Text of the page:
Three weeks ago proponents of free online content were celebrating victory. The New York Times had announced it was scrapping its Times Select service, which put a subscription barrier around its columnists and archive facilities. And the Wall Street Journal, for long the bastion of paid-for newspaper content online, was widely rumoured to be planning a similar move under its new owner, Rupert Murdoch.
All of this must have caused something of a stir at the Financial Times, which two weeks later announced its own revised charging model. Readers will be allowed access to 30 stories a month free, with registration required after the first five. To get more than the 30 stories, you need to be a subscriber.
The argument for paid-for online content has always been the need to protect print revenue. If readers can find material from the print edition of a newspaper free online, why should they continue to buy the paper? This rationale was then extended so that it was the material exclusive to the publication that was protected; the analysis, the commentary and so on. Although the New York Times has abandoned this position, it’s still held by the FT.
At the other end of the spectrum, publishers make as much content as possible free and rely on its quality to drive traffic and therefore advertising revenue. And in between are the models that require readers to register for access to some or all of the publication’s content – allowing greater targeting of advertising – an approach used by Guardian Unlimited, for example.
This would suggest the decision whether to charge or not is a straightforward one, based on the balance between subscription and advertising revenue. But it’s complicated by another factor – search. The spidering technology used by search engines to rank content can’t look behind subscription walls, so any subscriber-only content is invisible to search engines. In addition, bloggers rarely link to subscriber-only content, reducing the number of links to a site and therefore lowering its ranking on the search engines. So while you might be getting revenue from your subscribers, you’re dramatically reducing the ability of potential subscribers to find you, even if you allow micropayments that would let them try your content without subscription.
This is the bet the FT is making. It hopes the new charging model will allow the site to appear further up the search rankings, attracting more trials and extending its reach. According to ft.com publisher Ien Cheng, registrations on the site have soared in the two markets where the new approach has been tested. Meanwhile the hardcore online readership should continue to pay for premium content. Cheng believes that this combination of registration and subscription allows for the better targeting of ads, avoiding the risk of the free content audience becoming an undifferentiated mass, unattractive to advertisers.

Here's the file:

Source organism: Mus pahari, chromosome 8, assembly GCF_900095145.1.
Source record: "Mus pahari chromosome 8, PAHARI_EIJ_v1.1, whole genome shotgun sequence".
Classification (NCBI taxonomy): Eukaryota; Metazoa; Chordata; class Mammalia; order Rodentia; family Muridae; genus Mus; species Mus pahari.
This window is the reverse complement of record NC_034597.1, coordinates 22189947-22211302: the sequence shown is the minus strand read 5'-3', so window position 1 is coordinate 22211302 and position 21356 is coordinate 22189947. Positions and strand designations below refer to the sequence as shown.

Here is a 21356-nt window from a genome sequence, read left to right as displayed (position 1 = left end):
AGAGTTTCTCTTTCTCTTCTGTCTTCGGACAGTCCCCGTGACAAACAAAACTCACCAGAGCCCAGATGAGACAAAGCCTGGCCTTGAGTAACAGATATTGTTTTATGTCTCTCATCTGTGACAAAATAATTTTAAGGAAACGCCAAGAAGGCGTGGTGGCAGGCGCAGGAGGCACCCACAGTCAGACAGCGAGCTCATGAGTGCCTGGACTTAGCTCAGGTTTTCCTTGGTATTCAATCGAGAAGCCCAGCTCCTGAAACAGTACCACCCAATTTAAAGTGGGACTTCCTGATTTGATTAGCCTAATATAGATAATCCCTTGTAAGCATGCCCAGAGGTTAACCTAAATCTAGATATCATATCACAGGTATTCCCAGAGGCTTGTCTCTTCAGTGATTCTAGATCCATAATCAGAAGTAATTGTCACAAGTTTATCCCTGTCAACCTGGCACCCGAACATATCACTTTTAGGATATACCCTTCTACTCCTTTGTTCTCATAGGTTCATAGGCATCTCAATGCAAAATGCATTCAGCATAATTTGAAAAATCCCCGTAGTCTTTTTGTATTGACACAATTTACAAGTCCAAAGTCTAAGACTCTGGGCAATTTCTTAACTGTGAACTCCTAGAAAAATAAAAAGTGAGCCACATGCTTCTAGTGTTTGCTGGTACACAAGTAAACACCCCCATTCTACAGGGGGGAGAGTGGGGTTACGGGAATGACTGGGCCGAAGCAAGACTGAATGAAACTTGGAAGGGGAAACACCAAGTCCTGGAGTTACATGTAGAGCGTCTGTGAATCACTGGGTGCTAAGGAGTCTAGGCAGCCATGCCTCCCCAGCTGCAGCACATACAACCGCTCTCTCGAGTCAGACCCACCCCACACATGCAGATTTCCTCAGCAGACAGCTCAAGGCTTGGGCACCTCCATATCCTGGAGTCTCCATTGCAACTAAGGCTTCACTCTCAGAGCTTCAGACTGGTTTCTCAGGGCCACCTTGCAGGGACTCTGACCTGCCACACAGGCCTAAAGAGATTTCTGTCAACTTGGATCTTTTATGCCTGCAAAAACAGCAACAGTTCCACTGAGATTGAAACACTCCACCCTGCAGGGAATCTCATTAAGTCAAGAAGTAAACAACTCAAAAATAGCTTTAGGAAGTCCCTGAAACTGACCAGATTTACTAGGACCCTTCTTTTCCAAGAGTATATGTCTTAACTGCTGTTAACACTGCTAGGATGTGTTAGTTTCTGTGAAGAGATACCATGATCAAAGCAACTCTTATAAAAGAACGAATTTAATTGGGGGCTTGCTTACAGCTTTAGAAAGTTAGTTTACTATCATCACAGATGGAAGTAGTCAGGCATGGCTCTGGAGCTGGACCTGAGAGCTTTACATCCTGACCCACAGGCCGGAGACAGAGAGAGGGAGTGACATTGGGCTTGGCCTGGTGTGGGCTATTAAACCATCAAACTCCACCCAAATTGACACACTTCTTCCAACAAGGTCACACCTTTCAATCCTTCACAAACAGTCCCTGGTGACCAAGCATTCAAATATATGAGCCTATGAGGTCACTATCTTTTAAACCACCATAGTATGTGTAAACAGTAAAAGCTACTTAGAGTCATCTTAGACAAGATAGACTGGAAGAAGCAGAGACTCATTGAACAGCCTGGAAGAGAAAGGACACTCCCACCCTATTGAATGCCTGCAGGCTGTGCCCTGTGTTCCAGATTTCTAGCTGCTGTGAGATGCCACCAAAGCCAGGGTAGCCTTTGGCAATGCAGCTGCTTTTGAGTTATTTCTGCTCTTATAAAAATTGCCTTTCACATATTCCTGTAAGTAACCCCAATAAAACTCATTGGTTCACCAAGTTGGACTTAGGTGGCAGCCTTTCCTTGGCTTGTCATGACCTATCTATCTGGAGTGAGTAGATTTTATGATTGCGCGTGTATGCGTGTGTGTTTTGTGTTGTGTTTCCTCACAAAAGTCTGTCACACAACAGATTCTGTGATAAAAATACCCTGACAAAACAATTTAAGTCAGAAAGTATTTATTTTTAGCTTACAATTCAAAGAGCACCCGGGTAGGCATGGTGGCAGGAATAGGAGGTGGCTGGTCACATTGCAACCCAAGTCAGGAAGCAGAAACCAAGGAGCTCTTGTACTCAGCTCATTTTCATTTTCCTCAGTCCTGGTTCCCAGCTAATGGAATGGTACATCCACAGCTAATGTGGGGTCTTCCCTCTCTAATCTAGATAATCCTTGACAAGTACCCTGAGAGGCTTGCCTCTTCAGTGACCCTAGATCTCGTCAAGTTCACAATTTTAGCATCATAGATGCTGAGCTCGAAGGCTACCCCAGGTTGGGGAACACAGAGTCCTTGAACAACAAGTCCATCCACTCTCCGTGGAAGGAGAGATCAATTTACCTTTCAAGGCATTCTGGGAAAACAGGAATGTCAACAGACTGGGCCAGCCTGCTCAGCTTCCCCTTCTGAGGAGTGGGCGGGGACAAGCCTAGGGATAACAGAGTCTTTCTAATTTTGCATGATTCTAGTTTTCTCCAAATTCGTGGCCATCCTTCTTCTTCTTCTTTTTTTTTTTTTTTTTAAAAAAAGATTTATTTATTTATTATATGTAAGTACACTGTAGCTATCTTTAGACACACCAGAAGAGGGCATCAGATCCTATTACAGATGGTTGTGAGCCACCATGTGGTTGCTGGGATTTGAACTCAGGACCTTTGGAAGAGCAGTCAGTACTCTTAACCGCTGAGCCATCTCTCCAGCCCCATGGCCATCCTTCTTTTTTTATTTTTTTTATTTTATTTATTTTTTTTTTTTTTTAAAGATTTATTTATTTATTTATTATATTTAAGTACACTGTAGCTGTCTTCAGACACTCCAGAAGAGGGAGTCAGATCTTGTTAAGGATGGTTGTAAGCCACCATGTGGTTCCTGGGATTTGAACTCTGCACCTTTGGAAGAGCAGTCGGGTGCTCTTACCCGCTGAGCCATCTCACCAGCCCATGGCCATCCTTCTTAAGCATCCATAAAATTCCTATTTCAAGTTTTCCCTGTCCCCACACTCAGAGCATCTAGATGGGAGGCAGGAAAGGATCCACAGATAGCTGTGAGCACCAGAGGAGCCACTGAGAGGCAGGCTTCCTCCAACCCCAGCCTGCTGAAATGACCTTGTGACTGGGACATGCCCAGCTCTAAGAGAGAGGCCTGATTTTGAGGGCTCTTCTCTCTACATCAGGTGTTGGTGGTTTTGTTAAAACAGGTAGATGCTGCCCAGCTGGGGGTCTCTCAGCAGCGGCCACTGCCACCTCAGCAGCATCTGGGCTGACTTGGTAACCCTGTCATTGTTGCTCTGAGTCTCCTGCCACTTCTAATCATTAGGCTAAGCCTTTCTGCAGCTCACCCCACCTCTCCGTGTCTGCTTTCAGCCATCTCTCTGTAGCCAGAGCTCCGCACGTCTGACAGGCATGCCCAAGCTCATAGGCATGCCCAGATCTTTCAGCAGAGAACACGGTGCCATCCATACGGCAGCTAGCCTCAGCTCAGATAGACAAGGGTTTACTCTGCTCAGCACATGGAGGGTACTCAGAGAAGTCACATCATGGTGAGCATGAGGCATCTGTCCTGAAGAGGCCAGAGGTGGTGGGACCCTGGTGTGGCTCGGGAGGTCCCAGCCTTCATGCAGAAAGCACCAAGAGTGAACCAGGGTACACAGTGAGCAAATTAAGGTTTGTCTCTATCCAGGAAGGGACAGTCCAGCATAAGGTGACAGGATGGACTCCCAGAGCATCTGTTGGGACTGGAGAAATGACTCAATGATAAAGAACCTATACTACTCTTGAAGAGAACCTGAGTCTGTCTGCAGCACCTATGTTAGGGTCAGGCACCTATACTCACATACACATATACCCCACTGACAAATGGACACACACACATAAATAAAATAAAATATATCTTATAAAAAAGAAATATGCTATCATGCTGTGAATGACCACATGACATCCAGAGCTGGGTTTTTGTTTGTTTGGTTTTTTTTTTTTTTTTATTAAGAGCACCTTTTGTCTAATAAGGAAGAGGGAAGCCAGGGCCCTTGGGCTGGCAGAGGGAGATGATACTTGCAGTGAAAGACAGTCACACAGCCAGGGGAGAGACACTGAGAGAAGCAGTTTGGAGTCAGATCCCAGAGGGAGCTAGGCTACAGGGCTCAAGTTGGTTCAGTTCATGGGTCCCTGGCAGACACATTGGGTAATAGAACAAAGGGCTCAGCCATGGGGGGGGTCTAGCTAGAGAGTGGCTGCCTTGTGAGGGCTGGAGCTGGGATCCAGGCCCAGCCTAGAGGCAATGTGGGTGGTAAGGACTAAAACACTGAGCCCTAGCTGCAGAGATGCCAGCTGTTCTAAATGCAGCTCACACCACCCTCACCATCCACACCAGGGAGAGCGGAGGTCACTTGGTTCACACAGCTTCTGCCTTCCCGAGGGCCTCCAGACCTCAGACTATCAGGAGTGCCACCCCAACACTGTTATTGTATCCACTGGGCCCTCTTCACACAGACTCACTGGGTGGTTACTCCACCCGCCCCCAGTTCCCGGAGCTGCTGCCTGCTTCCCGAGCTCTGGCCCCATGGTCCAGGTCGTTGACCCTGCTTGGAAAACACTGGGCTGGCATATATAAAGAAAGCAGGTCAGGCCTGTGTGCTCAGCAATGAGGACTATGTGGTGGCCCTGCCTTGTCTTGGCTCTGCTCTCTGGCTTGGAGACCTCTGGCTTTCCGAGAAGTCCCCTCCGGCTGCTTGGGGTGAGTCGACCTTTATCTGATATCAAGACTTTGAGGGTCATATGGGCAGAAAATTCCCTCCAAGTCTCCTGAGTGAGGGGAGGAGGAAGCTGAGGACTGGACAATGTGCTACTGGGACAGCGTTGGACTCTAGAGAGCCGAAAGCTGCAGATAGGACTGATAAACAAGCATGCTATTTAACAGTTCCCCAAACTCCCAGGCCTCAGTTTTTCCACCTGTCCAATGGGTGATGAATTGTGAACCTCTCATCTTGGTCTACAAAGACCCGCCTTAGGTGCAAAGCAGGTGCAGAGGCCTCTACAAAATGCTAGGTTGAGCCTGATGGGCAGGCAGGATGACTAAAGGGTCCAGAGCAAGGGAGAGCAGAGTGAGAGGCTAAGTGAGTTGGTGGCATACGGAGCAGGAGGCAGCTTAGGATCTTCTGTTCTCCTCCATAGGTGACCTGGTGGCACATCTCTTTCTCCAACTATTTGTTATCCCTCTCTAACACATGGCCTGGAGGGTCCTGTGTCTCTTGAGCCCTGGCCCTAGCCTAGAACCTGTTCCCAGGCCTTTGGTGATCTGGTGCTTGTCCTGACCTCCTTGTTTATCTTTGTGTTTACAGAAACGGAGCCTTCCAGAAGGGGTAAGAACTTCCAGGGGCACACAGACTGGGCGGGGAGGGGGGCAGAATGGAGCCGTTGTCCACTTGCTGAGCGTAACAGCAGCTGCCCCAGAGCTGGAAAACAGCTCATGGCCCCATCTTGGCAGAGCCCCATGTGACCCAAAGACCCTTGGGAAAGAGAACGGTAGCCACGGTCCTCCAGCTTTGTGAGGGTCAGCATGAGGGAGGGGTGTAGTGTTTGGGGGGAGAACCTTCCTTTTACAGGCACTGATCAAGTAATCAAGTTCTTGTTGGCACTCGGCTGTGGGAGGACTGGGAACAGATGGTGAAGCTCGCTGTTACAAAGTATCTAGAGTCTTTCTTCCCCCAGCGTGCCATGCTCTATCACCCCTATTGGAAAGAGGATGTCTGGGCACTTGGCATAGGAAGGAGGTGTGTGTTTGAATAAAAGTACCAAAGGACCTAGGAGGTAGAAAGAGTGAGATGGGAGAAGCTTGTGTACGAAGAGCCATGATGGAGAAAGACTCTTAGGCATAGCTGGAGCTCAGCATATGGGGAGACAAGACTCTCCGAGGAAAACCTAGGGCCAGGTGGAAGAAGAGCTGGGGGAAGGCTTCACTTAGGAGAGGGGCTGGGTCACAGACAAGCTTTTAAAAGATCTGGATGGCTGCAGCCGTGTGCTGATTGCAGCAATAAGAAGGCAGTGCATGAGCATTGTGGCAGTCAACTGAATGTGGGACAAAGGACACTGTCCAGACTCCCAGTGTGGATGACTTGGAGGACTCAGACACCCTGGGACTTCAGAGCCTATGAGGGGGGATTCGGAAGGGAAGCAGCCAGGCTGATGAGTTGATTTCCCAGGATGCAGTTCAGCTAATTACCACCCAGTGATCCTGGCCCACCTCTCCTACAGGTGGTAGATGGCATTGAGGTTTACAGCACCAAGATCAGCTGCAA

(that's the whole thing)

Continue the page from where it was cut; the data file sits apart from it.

Some of those who believe in the advertiser-funded model for newspapers argue that content brands are becoming less important. They believe that all barriers to content should be removed, allowing readers navigating via Google and the blogs free access to everything.
This view is certainly gaining hold in the world of television. All the channels are concerned that video search will result in all their careful scheduling being replaced by viewers choosing programmes via a search engine on the basis of recommendations in other media, in blogs or by their friends. This is particularly a concern for those channels, such as Channel 4, that primarily show content produced by other people.
But this isn’t the case with newspapers. Their content, its quality and its viewpoint, is their identity. The global success of Guardian Unlimited suggests that, far from The Guardian brand being eroded, it is being discovered and recognised by an increasing number of readers in tune with its liberal view of the world.
The problem for most newspaper brands is that competitors have eaten away at their primary sources of revenue, such as classified advertising. And while many newspaper sites are now making a profit, the profits they make are not even close to replacing those made from print in its heyday. At the same time news has always been an expensive business, and the increasing overlap of print and video news sources online, coupled with the rise of blogging and citizen journalism is making it more so. So the need to find ways of protecting revenue is paramount.
But to close the debate over advertiser-funded versus subscribed content seems to me a little premature, as the landscape for news is still far from stable. Talking about the FT decision, Cheng said the organisation would respond nimbly to the results of its new model. In this changing landscape, it makes sense for all such decisions to be provisional.
Michael Nutley is editor-in-chief of New Media Age